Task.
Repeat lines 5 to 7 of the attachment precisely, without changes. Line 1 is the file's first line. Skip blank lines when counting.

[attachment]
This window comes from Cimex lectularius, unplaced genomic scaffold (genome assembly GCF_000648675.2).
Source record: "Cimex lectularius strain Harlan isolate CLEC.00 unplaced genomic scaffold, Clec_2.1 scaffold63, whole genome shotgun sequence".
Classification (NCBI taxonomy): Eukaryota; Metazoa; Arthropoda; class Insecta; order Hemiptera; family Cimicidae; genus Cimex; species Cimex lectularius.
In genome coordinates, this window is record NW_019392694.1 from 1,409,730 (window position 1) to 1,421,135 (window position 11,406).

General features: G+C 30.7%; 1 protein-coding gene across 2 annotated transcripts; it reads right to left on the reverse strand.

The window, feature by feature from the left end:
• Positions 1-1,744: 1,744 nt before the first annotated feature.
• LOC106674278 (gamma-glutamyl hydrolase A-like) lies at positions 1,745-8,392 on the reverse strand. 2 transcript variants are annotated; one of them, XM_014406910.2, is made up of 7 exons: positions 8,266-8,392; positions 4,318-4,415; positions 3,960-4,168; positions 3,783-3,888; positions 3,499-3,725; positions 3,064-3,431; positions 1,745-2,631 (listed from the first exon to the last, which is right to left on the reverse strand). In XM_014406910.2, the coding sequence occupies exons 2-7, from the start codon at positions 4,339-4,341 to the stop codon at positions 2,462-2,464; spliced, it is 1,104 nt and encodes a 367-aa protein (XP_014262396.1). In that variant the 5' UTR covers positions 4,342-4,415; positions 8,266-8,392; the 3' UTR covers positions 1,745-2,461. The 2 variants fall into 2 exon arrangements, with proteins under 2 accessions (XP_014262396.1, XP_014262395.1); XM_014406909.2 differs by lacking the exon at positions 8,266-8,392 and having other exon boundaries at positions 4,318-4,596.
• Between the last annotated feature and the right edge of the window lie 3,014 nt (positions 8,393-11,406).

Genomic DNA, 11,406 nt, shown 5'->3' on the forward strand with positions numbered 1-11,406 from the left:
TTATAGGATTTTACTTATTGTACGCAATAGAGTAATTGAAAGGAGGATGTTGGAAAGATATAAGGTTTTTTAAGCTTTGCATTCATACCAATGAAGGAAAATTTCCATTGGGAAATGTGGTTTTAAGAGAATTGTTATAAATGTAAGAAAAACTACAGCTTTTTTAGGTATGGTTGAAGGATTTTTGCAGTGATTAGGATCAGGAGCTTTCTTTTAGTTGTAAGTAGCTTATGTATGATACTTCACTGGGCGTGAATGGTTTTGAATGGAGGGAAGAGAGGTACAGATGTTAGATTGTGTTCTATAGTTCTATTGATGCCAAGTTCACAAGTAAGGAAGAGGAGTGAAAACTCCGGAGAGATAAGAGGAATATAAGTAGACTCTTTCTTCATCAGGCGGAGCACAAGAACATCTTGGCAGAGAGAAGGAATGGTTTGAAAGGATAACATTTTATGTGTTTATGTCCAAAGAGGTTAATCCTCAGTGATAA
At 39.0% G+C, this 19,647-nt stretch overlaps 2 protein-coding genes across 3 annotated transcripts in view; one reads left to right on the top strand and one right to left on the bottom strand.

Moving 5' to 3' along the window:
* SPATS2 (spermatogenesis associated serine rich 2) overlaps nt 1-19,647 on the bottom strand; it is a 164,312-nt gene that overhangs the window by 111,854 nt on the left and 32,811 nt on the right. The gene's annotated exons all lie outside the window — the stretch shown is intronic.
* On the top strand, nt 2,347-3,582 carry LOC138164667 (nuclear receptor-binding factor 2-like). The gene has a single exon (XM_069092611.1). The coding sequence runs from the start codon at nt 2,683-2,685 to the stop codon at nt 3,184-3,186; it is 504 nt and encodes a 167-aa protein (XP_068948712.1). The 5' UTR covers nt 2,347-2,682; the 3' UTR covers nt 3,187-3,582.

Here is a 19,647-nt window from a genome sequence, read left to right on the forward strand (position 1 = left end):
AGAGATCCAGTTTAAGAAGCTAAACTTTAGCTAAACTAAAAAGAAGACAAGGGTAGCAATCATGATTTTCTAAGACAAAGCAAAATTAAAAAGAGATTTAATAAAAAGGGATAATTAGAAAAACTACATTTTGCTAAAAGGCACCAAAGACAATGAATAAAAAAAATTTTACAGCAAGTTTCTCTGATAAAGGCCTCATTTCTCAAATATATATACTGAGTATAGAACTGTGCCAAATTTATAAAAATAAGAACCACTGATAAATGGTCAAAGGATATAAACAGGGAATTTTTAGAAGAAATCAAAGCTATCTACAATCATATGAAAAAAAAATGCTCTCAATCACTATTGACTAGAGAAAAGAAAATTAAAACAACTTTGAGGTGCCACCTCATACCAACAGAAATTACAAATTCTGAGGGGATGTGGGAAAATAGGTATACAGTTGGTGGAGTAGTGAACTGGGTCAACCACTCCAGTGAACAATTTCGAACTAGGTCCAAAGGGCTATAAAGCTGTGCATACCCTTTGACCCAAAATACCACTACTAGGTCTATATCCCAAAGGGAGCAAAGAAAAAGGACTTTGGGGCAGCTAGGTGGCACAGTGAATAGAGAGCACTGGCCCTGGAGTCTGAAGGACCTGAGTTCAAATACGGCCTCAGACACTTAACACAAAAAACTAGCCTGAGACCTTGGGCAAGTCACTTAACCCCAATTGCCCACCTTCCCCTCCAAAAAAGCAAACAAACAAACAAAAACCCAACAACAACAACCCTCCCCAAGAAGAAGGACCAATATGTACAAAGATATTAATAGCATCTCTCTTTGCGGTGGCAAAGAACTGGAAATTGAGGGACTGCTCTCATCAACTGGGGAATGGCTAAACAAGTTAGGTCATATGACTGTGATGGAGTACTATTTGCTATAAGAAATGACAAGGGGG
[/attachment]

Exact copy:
General features: G+C 30.7%; 1 protein-coding gene across 2 annotated transcripts; it reads right to left on the reverse strand.

The window, feature by feature from the left end:
• Positions 1-1,744: 1,744 nt before the first annotated feature.